Scottish hospitals have called in pest controllers thousands of times in the last three years

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SCOTTISH hospitals have been plagued by insects and animals, calling pest controllers thousands of times over the last three years.

The health service has had to call pest controllers for a rogue mink on the loose in a hospital corridor, cockroaches in kitchens and wasps in maternity suite .

A freedom of information request revealed NHS staff were forced to call pest controllers thousands of times over the past three years to tackle the pests.

 

Staff fought with bats, aggressive seagulls and pigeons in changing rooms
Staff fought with bats, aggressive seagulls and pigeons in changing rooms

 

Staff fought with bats, aggressive seagulls and pigeons in changing rooms, along with infestations of mice, rats, flying ants, centipedes, silverfish and maggots.

The volume of pests found in hospitals has raised concerns about a risk of superbugs – which can thrive in areas with hygiene problems.

Professor Hugh Pennington a leading microbiologist, said that while many of the pests are not a health risk themselves, they can indicate hygiene problems.

“If you find cockroaches in a kitchen it shows there is something wrong with the cleaning regime and it leads you to wonder about the potential of food poisoning.”

In NHS Fife alone, pest controllers have dealt with over 100 problems with cockroaches over the past three years, including on wards and in dining rooms at Stratheden Hospital near Cupar.

The board also had to call exterminators to deal with fleas.

NHS Fife also had to deal with a bat in the ward of Lynebank Hospital in Dunfermline, along with rats, ants and centipedes, moths and a squirrel amongst pests.

In Dumfries and Galloway pests included wasps in a maternity suite at the Royal Infirmary in Dumfries.

In the Western Isles Hospital in Stornoway, mice were spotted in the reception area and even in the operating theatre.

In Dundee’s Ninewells Hospital, pests included an aggressive seagull, silverfish and insects biting staff, while health workers at Perth Royal Infirmary were bothered by pigeons in changing rooms.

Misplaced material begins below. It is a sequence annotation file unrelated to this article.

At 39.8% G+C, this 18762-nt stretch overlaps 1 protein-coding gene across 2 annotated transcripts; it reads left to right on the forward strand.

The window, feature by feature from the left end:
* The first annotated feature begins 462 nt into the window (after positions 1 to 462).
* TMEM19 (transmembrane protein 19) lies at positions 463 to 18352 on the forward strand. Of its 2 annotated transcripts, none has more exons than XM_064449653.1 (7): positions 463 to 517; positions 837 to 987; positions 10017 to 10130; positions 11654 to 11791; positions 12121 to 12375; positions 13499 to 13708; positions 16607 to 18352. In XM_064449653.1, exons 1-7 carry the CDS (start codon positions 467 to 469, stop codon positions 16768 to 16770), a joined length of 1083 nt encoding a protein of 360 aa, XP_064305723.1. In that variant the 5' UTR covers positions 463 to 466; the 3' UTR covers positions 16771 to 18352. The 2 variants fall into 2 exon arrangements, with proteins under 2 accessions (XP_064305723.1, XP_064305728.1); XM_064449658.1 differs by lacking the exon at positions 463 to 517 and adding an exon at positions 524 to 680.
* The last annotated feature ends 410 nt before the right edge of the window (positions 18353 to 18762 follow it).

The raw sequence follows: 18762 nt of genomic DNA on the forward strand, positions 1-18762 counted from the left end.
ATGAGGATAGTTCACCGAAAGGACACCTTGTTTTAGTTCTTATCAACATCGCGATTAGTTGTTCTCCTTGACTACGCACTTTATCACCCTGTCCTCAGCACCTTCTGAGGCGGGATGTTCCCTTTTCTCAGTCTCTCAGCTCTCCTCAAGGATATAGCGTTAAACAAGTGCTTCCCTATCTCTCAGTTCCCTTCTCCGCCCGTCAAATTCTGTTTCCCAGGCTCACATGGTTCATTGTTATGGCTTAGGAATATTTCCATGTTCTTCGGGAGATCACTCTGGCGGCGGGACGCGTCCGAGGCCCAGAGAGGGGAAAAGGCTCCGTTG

The mink, capable of giving a nasty bite was spotted at Falkirk Community Hospital in 2011 by a member of staff in a corridor outside offices, NHS Forth Valley said.

“It is understood the have gained entry through the automatic doors but there have been no subsequent sightings,” a spokeswoman said.

At the same hospital, pest controllers were called to deal with nesting seagulls attacking passers-by.

John Lamont, the Scottish Conservative chief whip, called on hospital managers to “get on top of this problem.”

He added: “I appreciate some hospitals are ageing buildings and in rural settings but this is something patients don’t expect to have to worry about.”

The Scottish Government said hospitals kitchens are regularly subject to unannounced and independent inspections.

A spokeswoman said: “We would expect hospital catering facilities to maintain the highest standards of hygiene and cleanliness and any instances of non-compliance are totally unacceptable.

“The key is regular and effective monitoring of catering facilities by health boards.”

Last week a security guard at a bank was chased away by a swarm of wasps who had set off the alarm.

The Clydesdale bank in Haddington, East Lothian, called in pest control experts on Tuesday 29th October to fumigate a wasps’ nest in its roof.

And when a security guard went to investigate the racket, he got the fright of his life on discovering the angry swarm.

Bank staff had left a note on the front door to warn their evening cleaner not to enter the premises – the note advised that the wasps were “dying and very angry”.

But the security guard missed the message on Tuesday night and was left visibly shaken by the encounter with over a hundred angry wasps.

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